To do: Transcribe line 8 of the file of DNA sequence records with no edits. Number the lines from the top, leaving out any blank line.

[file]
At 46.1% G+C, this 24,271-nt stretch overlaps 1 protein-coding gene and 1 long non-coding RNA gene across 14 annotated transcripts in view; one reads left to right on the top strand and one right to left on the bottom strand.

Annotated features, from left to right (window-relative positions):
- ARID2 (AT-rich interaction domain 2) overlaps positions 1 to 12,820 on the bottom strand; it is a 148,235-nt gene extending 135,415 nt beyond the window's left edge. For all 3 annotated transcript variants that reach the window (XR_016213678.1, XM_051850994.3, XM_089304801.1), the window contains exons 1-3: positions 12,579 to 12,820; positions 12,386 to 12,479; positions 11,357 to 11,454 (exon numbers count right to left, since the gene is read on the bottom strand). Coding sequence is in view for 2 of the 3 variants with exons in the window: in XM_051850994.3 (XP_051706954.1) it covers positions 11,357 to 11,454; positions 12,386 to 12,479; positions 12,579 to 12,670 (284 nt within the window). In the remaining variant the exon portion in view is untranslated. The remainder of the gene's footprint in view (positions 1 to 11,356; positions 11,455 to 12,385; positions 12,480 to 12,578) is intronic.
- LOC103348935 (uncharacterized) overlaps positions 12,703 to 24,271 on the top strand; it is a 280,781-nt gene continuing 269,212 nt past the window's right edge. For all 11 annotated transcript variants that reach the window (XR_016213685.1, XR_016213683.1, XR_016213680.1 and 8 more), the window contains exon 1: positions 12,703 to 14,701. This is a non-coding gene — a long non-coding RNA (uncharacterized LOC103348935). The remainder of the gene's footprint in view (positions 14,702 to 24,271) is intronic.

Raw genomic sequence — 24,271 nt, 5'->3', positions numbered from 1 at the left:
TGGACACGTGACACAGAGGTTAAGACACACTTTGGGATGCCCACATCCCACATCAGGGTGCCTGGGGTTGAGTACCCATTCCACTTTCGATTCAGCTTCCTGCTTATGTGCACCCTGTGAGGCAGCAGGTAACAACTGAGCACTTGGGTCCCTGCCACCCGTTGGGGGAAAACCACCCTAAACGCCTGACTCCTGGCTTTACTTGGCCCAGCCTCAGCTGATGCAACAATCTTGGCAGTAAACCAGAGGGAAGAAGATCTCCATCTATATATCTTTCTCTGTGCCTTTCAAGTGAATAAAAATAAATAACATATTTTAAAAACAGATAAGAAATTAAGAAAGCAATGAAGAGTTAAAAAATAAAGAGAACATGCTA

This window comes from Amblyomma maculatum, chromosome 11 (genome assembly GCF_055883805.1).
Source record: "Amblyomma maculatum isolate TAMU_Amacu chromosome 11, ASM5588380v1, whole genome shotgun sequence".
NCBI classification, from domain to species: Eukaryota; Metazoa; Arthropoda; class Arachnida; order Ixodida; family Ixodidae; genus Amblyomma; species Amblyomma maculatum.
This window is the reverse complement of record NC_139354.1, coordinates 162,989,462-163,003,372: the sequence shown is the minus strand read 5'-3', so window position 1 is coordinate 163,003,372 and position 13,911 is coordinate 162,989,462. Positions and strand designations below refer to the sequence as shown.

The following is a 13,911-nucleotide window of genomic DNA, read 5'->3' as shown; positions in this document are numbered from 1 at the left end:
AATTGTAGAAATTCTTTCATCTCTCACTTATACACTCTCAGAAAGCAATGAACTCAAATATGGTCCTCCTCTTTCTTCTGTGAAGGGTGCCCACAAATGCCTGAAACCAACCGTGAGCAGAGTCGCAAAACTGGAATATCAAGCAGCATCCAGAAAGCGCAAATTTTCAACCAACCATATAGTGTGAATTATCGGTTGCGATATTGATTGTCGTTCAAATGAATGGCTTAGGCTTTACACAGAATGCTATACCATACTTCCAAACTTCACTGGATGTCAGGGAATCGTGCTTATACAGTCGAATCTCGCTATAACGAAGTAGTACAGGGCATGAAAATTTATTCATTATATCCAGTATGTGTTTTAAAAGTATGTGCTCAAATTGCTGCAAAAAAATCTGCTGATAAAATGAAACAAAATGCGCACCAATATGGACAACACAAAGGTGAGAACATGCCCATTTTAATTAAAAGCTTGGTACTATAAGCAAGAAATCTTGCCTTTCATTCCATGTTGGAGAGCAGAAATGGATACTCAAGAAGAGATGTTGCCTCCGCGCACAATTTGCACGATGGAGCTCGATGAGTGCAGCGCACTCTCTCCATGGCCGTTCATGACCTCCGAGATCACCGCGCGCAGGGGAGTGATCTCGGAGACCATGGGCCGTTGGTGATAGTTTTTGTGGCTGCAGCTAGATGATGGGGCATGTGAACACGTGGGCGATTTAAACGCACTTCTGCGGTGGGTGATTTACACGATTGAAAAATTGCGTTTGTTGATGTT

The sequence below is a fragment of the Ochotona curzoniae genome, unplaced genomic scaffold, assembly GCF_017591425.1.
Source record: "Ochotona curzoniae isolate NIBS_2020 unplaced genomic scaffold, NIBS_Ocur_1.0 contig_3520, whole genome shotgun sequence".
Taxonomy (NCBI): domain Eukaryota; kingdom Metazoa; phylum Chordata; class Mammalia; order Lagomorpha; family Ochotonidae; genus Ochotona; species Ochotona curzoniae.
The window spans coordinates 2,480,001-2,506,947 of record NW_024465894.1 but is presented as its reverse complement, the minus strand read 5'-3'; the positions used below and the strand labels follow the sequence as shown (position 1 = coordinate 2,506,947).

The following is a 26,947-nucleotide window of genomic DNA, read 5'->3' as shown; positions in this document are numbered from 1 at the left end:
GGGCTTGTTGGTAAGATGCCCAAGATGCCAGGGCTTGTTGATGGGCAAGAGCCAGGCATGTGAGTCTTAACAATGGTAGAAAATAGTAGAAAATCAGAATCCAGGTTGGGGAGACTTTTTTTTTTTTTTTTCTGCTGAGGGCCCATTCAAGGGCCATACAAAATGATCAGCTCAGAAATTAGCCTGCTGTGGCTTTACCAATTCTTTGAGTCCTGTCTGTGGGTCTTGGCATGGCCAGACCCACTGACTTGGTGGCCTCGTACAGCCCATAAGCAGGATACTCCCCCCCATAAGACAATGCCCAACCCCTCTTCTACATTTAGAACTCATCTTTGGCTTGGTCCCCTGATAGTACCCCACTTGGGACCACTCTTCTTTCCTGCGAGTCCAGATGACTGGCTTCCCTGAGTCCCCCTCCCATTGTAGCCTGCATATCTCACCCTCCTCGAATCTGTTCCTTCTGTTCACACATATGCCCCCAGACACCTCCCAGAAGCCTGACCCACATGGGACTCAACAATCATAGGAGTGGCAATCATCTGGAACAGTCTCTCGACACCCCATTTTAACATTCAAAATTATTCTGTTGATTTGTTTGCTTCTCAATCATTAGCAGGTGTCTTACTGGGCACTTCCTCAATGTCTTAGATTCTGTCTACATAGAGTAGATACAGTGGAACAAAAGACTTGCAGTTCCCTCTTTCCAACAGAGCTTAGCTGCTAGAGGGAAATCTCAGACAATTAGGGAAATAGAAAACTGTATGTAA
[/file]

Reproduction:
Source record: "Amblyomma maculatum isolate TAMU_Amacu chromosome 11, ASM5588380v1, whole genome shotgun sequence".